This story is from Cody Hall, a Lakota from the Cheyenne River Sioux Reservation and former media spokesperson for Red Warrior Camp, as told to Upworthy. It has been edited for content and clarity.

I was there during the siege on sacred ground, when the Dakota Access Pipeline workers came with their earthmovers.

They pushed the earth out, and they dug up rock effigies — what we know as sacred markers of our burial grounds. They pushed everything aside and erased our history. Those meant a lot to us in our Lakota culture, and it was devastating.

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This story is from Tony Sorci, a member of the Navajo nation, about his time spent as a protester at the Oceti Sakowin camp in Cannon Ball, North Dakota, as told to Upworthy. It has been edited for content and clarity.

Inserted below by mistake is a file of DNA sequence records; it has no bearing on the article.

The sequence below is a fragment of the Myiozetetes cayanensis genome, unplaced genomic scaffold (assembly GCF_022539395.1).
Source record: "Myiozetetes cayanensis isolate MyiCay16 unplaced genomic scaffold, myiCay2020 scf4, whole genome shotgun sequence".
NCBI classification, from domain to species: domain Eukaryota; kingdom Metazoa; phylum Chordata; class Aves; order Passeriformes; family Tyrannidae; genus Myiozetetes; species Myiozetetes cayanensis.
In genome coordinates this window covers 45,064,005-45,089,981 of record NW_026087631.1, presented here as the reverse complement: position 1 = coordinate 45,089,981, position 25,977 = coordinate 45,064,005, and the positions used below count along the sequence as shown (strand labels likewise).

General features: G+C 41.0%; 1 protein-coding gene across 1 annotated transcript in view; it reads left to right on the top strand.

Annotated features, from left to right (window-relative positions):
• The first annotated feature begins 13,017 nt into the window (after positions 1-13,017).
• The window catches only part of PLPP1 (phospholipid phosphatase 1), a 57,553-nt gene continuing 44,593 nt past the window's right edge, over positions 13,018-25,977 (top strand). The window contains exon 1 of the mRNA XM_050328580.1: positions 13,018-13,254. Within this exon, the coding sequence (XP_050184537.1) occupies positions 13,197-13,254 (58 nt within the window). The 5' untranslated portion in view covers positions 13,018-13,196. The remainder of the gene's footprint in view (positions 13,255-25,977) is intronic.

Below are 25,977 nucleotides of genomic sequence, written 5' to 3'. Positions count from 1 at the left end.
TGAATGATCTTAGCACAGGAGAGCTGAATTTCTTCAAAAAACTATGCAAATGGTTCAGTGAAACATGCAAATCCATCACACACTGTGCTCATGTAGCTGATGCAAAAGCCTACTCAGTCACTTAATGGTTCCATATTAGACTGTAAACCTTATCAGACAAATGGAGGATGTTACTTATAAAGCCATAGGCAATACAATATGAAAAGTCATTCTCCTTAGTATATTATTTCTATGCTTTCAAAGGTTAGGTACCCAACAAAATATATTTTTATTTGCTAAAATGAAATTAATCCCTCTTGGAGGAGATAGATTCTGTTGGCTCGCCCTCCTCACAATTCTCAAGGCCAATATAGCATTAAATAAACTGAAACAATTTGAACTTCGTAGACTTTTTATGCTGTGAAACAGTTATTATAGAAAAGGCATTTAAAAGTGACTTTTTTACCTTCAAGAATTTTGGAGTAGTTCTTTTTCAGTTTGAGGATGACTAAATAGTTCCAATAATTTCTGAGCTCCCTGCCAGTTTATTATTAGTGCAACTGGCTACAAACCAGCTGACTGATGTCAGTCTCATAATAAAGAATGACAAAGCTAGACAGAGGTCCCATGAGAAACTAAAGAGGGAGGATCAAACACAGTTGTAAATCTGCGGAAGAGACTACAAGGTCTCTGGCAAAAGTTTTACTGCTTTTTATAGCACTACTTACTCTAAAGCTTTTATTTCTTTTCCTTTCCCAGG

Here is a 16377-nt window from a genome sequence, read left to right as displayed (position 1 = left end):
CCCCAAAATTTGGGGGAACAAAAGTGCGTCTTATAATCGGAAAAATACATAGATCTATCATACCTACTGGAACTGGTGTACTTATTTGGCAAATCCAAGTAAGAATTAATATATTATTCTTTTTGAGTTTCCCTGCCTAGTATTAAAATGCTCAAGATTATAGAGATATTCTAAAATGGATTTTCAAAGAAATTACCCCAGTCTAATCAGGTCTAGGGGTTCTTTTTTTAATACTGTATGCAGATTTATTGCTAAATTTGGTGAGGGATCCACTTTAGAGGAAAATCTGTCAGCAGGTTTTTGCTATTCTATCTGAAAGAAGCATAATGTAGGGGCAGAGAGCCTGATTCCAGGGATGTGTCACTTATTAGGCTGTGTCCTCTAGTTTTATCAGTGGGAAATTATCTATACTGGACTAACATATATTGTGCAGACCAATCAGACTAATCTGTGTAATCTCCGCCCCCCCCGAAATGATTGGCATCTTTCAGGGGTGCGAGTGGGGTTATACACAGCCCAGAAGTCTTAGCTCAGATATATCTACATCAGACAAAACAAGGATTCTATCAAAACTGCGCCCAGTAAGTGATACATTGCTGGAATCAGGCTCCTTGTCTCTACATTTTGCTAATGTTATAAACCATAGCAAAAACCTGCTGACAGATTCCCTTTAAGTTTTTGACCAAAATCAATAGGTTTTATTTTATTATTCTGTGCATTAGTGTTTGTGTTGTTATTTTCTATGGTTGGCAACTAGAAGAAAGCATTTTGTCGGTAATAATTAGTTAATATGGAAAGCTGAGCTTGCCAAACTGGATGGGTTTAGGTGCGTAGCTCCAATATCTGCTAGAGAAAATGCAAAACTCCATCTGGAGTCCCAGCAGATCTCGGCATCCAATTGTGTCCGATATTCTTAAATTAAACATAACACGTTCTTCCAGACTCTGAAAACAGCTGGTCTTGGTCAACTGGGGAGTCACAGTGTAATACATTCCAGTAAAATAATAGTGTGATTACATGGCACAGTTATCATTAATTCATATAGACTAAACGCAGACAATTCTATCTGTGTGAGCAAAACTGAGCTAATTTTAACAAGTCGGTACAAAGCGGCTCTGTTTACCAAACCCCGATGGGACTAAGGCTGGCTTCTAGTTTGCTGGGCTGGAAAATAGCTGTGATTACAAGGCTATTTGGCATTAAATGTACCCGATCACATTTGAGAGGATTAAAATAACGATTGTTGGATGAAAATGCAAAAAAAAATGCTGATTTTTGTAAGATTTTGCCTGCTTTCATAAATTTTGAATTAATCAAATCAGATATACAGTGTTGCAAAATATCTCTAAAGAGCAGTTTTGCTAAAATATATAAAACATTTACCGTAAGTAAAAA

Every morning at 10 o'clock, I walk into the water and say my prayers.

Some people jump into the water, wash their faces, and come right out. It's cold. But I spend a lot of time in the water because that's how I was raised — to say my prayers in the water no matter how cold it got in North Dakota.

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Wes Clark Jr. is about as close as it gets to U.S. Army royalty.

The son of a renowned four-star general, Clark was born while his father was still fighting in Vietnam. He grew up at various Army bases all across the country before attending Georgetown University's School of Foreign Service, followed by four years of active duty as a cavalry officer.

Wes Clark Jr. (left) with his father on the Democratic primary campaign trail in 2003. Photo by Michael Springer/Getty Images.

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